This discussion was first published as part of the 2016 Red List update. At the time a decision regarding its status was pended, but to enable potential reassessment of this species as part of the 2017 Red List update this post remained open and the date of posting was updated.
This species is endemic to the south-western Arabian Peninsula, occurring in Saudi Arabia and Yemen, north to 21°N (Bowden 1987). The population is estimated to number 2,500-9,999 mature individuals based on an assessment of known records, descriptions of abundance and range size. This is consistent with recorded population density estimates for congeners or close relatives with a similar body size, and the fact that only a proportion of the estimated Extent of Occurrence is likely to be occupied. This estimate is equivalent to 3,750-14,999 individuals, rounded here to 3,500-15,000 individuals.
The species is currently listed as Vulnerable under C2a(ii) because the population is estimated to be <10,000 mature individuals, the population is observed, estimated, projected or inferred to be undergoing a continuing decline and 100% mature individuals are found in one subpopulation.
Data from the Atlas of the Breeding Birds of Arabia (Jennings 2010) provides a population estimate of c.10,000 pairs. This equates to c.20,000 mature individuals which is considerably larger than the 2,500-9,999 mature individuals currently estimated by BirdLife International.
Given this new population estimate the species no longer qualifies for Vulnerable status under criterion C.
Furthermore it is not clear whether the species is undergoing a continuing decline. What habitat has been lost (in Yemen) may have been replaced by other habitats such as gardens and parks which did not previously exist in Saudi Arabia (M. Jennings in litt. 2016). A decline has been reported for the species in Asir (M. Jennings in litt. 2016). However overall the population trend is not clear and more information is sought.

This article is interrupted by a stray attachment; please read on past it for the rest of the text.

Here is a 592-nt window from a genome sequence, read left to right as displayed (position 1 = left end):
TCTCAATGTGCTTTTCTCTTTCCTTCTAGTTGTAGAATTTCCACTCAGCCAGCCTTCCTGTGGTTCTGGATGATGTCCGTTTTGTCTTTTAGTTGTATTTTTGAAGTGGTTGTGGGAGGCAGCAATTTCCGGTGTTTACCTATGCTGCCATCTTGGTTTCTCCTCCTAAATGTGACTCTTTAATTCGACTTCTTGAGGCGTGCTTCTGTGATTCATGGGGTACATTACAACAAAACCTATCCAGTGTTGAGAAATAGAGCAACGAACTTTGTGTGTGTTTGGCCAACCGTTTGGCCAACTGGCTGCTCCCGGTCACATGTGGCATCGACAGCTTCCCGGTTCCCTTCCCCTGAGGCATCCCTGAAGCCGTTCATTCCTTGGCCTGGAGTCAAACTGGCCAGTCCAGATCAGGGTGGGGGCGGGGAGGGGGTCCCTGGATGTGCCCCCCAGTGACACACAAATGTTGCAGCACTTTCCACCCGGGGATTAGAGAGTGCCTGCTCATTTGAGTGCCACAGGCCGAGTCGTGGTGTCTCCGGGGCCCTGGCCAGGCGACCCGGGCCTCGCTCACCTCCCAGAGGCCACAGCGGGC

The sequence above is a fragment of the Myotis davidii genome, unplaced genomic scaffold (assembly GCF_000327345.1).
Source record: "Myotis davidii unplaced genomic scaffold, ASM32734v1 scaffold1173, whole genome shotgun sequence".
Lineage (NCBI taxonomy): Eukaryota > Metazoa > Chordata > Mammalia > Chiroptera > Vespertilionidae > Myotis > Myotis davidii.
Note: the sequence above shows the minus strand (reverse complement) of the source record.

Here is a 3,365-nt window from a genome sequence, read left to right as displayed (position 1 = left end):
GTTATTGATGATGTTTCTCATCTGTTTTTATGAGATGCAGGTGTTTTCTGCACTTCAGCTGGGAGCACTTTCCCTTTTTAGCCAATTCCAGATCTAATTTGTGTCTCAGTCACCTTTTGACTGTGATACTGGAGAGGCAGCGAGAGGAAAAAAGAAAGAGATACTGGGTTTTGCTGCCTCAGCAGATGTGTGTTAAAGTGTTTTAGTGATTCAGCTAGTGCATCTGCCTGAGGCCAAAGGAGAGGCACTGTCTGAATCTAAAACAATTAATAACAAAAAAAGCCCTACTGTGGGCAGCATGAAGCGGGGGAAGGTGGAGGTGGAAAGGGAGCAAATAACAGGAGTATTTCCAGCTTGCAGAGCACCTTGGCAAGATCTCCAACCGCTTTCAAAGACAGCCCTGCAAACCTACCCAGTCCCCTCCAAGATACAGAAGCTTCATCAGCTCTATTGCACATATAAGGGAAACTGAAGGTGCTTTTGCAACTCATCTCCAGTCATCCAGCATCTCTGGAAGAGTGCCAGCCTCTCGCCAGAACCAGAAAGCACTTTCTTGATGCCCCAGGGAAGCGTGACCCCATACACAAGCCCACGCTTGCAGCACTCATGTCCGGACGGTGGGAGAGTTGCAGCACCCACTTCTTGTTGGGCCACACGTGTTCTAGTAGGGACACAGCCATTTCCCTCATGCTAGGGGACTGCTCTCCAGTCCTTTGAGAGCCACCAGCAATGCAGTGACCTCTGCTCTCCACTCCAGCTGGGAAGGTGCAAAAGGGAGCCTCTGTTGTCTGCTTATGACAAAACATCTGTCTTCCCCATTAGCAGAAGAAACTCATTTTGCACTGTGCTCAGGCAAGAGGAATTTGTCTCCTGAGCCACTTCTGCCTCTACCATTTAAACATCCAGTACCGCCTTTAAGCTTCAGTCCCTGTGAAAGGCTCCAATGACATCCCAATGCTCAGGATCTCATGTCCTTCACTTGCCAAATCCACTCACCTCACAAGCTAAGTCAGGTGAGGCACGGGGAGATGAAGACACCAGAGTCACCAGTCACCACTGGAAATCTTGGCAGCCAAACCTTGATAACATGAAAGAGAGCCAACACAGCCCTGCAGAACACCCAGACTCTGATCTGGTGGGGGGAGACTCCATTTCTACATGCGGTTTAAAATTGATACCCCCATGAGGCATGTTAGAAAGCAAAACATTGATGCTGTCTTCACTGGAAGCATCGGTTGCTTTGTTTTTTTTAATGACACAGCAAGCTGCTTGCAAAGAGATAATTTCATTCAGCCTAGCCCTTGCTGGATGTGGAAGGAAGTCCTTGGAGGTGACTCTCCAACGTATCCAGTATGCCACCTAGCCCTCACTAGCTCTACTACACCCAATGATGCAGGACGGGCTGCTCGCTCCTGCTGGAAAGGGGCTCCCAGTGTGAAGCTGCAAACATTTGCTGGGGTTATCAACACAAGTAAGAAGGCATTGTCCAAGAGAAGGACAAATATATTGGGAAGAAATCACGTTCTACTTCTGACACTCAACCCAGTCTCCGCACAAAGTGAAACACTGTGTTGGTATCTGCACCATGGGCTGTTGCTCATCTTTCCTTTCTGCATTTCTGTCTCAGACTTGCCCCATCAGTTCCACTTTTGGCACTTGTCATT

A recent assessment of the conservation status of birds breeding in the Arabian Peninsula (Symes et al. 2015) assessed the species as Least Concern. The assessment reports that the population may be declining but by <20% in three generations.
We require clarification of the species’s population trend. Is the species undergoing a continuing decline?
Owing to the population estimate of >10,000 mature individuals and the possibility that the species may no longer be experiencing a continuing decline does the species merit downlisting to Near Threatened or Least Concern?
We welcome any comments on this proposed downlisting.
Bowden, C. G. R. (1987) The Yemen Thrush in North Yemen. Sandgrouse: 87-89.
Jennings, M.C. (2010) Atlas of the Breeding Birds of Arabia. Fauna of Arabia, Volume 25.
Symes, A., Taylor, J., Mallon, D., Porter, R., Simms, C. and Budd, K. (2015) The Conservation Status and Distribution of the Breeding Birds of the Arabian Peninsula. The IUCN Red List of Threatened Species – Regional Assessment.